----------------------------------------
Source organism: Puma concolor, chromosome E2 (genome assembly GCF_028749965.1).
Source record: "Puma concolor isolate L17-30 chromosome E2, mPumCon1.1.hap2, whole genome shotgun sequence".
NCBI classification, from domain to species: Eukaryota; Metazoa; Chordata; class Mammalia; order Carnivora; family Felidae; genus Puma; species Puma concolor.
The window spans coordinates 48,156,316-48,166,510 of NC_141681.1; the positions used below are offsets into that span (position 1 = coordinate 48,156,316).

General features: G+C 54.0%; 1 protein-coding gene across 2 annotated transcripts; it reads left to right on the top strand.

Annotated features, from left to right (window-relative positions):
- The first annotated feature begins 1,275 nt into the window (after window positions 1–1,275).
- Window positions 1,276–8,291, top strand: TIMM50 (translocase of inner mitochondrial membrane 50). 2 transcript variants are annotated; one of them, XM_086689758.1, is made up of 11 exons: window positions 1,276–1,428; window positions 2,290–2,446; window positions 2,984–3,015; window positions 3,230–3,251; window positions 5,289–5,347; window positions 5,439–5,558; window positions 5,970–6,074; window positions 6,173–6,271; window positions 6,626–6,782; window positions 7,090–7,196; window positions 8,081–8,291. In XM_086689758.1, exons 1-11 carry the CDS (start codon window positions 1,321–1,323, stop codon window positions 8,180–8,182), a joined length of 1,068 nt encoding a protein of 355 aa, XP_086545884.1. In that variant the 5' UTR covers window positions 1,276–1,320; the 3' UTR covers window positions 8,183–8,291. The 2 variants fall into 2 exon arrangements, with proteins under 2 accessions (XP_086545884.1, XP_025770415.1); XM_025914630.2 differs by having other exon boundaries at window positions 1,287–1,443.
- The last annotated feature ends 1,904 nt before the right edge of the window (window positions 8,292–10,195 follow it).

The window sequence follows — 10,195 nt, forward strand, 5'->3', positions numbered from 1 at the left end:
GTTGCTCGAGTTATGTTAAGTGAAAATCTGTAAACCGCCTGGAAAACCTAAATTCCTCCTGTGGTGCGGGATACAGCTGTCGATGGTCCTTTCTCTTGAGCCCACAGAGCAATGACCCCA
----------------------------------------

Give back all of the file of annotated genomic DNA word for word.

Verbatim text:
Source organism: Puma concolor, chromosome E2 (genome assembly GCF_028749965.1).
Source record: "Puma concolor isolate L17-30 chromosome E2, mPumCon1.1.hap2, whole genome shotgun sequence".
NCBI classification, from domain to species: Eukaryota; Metazoa; Chordata; class Mammalia; order Carnivora; family Felidae; genus Puma; species Puma concolor.
The window spans coordinates 48,156,316-48,166,510 of NC_141681.1; the positions used below are offsets into that span (position 1 = coordinate 48,156,316).

General features: G+C 54.0%; 1 protein-coding gene across 2 annotated transcripts; it reads left to right on the top strand.

Annotated features, from left to right (window-relative positions):
- The first annotated feature begins 1,275 nt into the window (after window positions 1–1,275).
- Window positions 1,276–8,291, top strand: TIMM50 (translocase of inner mitochondrial membrane 50). 2 transcript variants are annotated; one of them, XM_086689758.1, is made up of 11 exons: window positions 1,276–1,428; window positions 2,290–2,446; window positions 2,984–3,015; window positions 3,230–3,251; window positions 5,289–5,347; window positions 5,439–5,558; window positions 5,970–6,074; window positions 6,173–6,271; window positions 6,626–6,782; window positions 7,090–7,196; window positions 8,081–8,291. In XM_086689758.1, exons 1-11 carry the CDS (start codon window positions 1,321–1,323, stop codon window positions 8,180–8,182), a joined length of 1,068 nt encoding a protein of 355 aa, XP_086545884.1. In that variant the 5' UTR covers window positions 1,276–1,320; the 3' UTR covers window positions 8,183–8,291. The 2 variants fall into 2 exon arrangements, with proteins under 2 accessions (XP_086545884.1, XP_025770415.1); XM_025914630.2 differs by having other exon boundaries at window positions 1,287–1,443.
- The last annotated feature ends 1,904 nt before the right edge of the window (window positions 8,292–10,195 follow it).

The window sequence follows — 10,195 nt, forward strand, 5'->3', positions numbered from 1 at the left end:
GTTGCTCGAGTTATGTTAAGTGAAAATCTGTAAACCGCCTGGAAAACCTAAATTCCTCCTGTGGTGCGGGATACAGCTGTCGATGGTCCTTTCTCTTGAGCCCACAGAGCAATGACCCCA